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Evenings with an Author: Elaine Sciolino, The Seine: The River That Made Paris
January 15 @ 19 h 30 min - 21 h 00 min
Elaine Sciolino is again captivating readers, this time with The Seine: The River That Made Paris, the follow-up to her New York Times best-selling book The Only Street in Paris: Life on the Rue des Martyrs.
Melding history and mythology, the romantic and the everyday, Sciolino’s depiction of the Seine is a love letter to Paris and the magical river at its heart. A contributing writer and former Paris bureau chief for the New York Times, Sciolino fell for the Seine when she came to Paris as a young foreign correspondent for Newsweek magazine. In The Seine, she traces the river’s origin to a remote plateau in Burgundy and discovers the roots of its name in the story of Sequana, the Gallo-Roman goddess who healed pilgrims at a temple at the Seine’s source. Thus begins a 483-mile journey from source to sea, animated by the river’s lively characters—a bargewoman and a houseboat dweller, a riverbank bookseller and a famous cinematographer known for capturing the river’s light. As Sciolino travels among cities and towns, tributaries and islands, ports and bridges, she patrols with river police, rows with restorers of antique boats, sips Champagne at a riverside vineyard, and even dares to swim in the Seine.
Full of rich anecdotes and historical detail, The Seine shows the river as a source of life not only for Paris and France but also for the entire world. As Sciolino follows the river’s path, she charts its course through history, recounting how it has carried Roman conquerors, Viking invaders, World War II soldiers, and the ashes of Joan of Arc and of Napoléon Bonaparte in its current. The Seine illustrates how necessary the river is to the street life, economy, industry, culture, and identity of France, and Sciolino explores the spell that the river has cast upon musicians, photographers, painters, and writers. Revelatory and brilliantly researched, The Seine reminds us why we are enchanted by the river and why the likes of Monet and Matisse, Zola and Hemingway have made it their own.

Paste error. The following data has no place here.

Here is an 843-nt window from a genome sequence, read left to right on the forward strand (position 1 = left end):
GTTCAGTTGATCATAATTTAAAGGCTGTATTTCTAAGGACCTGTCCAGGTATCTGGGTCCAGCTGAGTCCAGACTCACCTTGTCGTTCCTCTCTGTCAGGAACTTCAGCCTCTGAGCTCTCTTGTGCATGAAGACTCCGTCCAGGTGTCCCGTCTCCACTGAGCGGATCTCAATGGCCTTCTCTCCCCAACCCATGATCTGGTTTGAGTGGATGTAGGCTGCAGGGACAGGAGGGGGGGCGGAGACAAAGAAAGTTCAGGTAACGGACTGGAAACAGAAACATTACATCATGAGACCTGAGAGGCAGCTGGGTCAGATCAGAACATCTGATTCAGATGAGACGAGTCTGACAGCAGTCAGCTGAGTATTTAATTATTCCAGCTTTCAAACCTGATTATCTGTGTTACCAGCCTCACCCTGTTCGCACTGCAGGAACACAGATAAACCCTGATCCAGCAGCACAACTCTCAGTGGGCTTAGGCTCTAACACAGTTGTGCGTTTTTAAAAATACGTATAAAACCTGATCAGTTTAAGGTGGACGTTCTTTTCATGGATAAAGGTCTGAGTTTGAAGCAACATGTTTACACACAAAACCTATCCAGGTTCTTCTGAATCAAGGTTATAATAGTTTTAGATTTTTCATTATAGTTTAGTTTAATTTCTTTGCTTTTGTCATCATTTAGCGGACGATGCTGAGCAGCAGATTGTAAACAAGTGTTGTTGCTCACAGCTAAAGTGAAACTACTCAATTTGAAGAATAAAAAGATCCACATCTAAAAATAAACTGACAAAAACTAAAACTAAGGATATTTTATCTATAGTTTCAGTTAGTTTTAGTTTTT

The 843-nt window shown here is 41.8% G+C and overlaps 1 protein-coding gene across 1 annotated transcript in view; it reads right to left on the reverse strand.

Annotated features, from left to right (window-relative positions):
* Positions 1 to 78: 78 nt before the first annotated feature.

Lauren Collins, Paris staff writer for The New Yorker, calls the book “a soulful, transformative voyage along the body of water that defines the City of Light.” David A. Bell, Professor of History at Princeton University, said, “Elaine Sciolino writes with the authority of a historian, the sleuthing skills of a journalist, and the voice of a storyteller eager to recount the tales of those who have been touched by the Seine.”
Sciolino is a contributing writer and former Paris bureau chief for The New York Times, based in France since 2002. She was decorated chevalier of the Legion of Honor, the highest honor of the French state, in 2010 for her “special contribution” to the friendship between France and the United States.